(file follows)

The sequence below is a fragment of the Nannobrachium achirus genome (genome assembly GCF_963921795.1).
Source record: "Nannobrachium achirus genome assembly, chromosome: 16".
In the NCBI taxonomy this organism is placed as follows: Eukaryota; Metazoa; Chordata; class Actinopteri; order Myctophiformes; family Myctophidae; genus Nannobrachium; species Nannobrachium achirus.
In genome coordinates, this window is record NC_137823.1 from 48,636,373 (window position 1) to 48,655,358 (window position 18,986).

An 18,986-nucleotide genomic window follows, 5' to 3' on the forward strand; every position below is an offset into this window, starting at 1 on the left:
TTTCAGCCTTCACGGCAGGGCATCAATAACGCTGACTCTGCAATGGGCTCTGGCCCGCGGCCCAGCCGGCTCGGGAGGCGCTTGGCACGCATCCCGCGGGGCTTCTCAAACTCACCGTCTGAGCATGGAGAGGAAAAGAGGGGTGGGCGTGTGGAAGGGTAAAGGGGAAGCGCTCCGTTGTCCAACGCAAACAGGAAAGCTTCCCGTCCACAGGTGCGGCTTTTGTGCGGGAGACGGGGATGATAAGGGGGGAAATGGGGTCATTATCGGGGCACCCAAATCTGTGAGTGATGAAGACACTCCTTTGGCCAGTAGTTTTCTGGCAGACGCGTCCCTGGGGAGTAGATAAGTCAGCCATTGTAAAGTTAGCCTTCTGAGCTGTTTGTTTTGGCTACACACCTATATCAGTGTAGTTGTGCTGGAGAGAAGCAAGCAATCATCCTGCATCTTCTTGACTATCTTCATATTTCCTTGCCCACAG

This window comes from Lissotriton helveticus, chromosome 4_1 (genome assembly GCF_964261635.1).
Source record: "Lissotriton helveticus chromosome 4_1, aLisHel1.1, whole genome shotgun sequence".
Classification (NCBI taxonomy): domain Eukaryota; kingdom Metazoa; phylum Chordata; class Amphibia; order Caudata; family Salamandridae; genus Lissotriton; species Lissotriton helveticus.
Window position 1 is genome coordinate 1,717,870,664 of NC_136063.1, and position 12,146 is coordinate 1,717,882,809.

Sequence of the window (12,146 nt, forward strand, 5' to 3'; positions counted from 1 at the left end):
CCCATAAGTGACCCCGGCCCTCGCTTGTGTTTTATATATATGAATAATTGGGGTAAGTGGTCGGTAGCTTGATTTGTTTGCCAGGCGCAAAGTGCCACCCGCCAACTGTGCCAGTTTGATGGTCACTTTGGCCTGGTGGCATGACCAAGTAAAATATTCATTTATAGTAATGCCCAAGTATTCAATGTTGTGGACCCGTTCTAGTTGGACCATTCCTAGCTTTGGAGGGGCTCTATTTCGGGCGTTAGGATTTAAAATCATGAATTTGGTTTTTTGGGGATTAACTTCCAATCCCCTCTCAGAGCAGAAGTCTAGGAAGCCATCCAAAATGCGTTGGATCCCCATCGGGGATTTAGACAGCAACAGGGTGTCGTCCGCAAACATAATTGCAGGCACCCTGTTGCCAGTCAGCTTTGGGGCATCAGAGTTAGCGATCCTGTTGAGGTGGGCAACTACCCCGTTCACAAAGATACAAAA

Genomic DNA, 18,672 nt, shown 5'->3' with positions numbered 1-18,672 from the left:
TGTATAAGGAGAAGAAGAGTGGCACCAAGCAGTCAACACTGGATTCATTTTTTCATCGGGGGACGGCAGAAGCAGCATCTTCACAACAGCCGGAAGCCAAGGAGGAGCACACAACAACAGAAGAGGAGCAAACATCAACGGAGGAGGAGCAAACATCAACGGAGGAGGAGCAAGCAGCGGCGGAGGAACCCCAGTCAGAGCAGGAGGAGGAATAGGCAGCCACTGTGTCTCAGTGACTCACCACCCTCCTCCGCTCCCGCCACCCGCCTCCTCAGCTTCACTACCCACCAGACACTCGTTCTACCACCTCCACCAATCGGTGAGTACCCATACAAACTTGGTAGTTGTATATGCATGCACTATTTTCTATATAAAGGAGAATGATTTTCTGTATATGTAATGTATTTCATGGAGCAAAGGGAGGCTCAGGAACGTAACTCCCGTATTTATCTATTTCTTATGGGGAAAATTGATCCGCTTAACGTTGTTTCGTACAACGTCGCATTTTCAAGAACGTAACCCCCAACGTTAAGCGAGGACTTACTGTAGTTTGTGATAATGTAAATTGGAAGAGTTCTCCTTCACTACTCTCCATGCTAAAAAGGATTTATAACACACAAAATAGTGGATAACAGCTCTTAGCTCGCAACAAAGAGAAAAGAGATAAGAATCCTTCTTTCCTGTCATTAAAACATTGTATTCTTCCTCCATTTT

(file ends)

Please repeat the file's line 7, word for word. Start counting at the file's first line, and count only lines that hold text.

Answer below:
This window comes from Lissotriton helveticus, chromosome 4_1 (genome assembly GCF_964261635.1).